Mild teas and up to one cup of coffee daily are okay, but coffee is not recommended. Also, up to 4 ounces of raw or organic milk daily for adults and most children is okay if they are not sensitive to it.
Carrot juice. Ten to twelve ounces of carrot juice or 1-2 ounces of wheat grass juice are excellent for almost everyone. Preferably, make carrot juice freshly at home. However, it can also be bought at the health store or other outlet. Any type of carrot juicing machine will work. Do not use a Vita-Mix or other blender, however. It does not do the same job. If you are very sensitive to the sugar in the carrot juice, make your juice, drink half of it immediately, and save the rest in the refrigerator to drink in a few hours.
DO NOT DRINK WATER OR OTHER BEVERAGES WITH MEALS. Drink only enough with meals to take your supplements. Drink one hour after meals, or up to about 15 minutes before meals. An excellent idea is to drink about 1 quart or 1 liter of water upon arising, before breakfast. You may drink some of this while in the sauna, for example.
OTHER ASPECTS OF THE DIET
Cooking Utensils and Methods. For cooking use glass, enamel, stainless steel, non-stick or coated aluminum. Using a food steamer is fabulous for those who want easily prepared, healthful meals. Crock pots may be used for vegetables, but don’t cook meats for hours. Baking is less recommended than steaming, stir-frying or crock-pots because of the higher temperature, although a baked chicken now and then is fine. Frying and barbequing are okay as a change, but not as good due to the high heat.
If you cannot shop more than once a week, place your vegetables in the bottom of the refrigerator. A simple, inexpensive device called the Fridge Freshener will keep vegetables and meats fresh much longer. To order, call 1-877-877-0747 or go to www.naturesalternatives.com.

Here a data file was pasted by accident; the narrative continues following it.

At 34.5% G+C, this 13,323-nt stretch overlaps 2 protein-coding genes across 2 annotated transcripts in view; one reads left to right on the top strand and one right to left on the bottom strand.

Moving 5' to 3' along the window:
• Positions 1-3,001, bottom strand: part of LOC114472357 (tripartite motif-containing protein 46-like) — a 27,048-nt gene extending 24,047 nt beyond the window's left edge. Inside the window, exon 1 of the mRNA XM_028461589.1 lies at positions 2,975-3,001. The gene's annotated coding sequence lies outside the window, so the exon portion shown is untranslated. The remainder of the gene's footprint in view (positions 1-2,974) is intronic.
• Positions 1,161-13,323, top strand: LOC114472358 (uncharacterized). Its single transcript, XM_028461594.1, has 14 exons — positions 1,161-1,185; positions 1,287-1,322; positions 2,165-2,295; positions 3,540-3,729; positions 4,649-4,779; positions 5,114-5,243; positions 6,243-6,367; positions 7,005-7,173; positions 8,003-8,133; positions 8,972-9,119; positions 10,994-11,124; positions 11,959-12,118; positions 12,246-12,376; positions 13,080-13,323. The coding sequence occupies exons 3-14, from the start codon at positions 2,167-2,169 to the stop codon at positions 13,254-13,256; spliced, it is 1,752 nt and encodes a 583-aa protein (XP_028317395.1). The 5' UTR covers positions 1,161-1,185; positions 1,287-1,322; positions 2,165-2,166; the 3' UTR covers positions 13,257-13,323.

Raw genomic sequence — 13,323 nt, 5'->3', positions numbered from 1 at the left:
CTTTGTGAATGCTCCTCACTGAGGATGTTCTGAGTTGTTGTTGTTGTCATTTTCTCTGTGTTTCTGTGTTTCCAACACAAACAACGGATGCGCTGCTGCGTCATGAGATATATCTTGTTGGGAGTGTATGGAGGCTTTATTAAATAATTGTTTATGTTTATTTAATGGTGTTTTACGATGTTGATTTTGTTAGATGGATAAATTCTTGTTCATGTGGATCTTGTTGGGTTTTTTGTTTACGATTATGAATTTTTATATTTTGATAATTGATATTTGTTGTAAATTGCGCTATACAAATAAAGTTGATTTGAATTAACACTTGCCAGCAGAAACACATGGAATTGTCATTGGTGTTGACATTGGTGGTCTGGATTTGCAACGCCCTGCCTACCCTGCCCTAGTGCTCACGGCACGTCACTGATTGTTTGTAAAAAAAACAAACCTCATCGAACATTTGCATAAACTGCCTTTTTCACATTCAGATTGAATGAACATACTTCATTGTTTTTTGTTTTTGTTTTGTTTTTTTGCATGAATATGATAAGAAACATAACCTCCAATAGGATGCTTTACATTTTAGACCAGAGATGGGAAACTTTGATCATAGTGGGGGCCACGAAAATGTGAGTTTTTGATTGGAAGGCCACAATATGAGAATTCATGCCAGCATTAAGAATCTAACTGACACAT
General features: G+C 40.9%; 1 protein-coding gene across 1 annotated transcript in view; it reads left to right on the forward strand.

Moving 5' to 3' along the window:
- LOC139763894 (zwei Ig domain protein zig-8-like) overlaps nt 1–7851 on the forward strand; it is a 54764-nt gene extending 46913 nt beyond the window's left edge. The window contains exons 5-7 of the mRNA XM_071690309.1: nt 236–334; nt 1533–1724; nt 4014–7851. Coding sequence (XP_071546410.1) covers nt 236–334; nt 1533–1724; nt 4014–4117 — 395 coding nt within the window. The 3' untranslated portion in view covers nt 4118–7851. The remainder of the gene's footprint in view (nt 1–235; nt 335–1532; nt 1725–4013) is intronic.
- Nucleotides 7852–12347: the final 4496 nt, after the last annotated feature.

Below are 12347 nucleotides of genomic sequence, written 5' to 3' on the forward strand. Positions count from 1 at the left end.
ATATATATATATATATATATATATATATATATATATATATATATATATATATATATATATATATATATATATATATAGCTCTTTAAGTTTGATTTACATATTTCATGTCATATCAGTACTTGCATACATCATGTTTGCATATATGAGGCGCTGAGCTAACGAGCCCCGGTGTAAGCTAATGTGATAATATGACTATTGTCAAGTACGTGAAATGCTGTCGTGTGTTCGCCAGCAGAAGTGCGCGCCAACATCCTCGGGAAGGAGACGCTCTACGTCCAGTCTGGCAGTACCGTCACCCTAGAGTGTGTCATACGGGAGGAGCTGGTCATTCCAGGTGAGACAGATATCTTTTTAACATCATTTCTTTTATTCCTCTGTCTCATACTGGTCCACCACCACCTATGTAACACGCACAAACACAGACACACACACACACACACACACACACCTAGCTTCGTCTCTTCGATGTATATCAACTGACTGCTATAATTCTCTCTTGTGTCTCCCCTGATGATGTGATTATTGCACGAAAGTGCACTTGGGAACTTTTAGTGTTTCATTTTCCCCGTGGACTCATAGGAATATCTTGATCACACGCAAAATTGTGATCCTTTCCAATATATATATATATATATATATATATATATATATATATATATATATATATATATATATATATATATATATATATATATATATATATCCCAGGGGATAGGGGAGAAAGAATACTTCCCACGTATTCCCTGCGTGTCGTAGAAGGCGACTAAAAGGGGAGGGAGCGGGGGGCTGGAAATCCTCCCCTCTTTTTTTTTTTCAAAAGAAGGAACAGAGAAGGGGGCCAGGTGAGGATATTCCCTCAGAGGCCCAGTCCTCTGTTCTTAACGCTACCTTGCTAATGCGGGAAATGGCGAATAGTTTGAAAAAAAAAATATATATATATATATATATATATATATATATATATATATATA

Fresh meats are much tastier than most frozen meats. However, to keep meats in the freezer, divide meats into meal-size portions. Then place the fresh meats in plastic bags in the freezer. However, try to eat meats quickly, rather than leave them in the freezer for weeks or months. Defrosting meat is often unnecessary, provided it is not too thick. It will cook rapidly if sliced thin, or if is naturally not more than about 1 inch thick.
Avoid exposed aluminum cookware and microwave ovens. Microwave ovens seem to damage the food more than standard cooking methods. Making the simple effort to nurture yourself by preparing healthy meals is often important for healing and maintaining health.
Eating Habits. Eat regular, relaxed, sit-down meals. If possible, eat only one or two foods at each meal. This simplifies digestion greatly. Eat slowly and consciously, and chew thoroughly. Chewing each mouthful at least 15-20 times will assure better digestion.
Keep the conversation pleasant during meals. Do not criticize children or discuss very negative topics at meal times. Make your meals a pleasant activity.
Stop eating before you feel stuffed. Also, sit for at least ten minutes after you finish eating, or if possible, take a short nap or siesta after eating.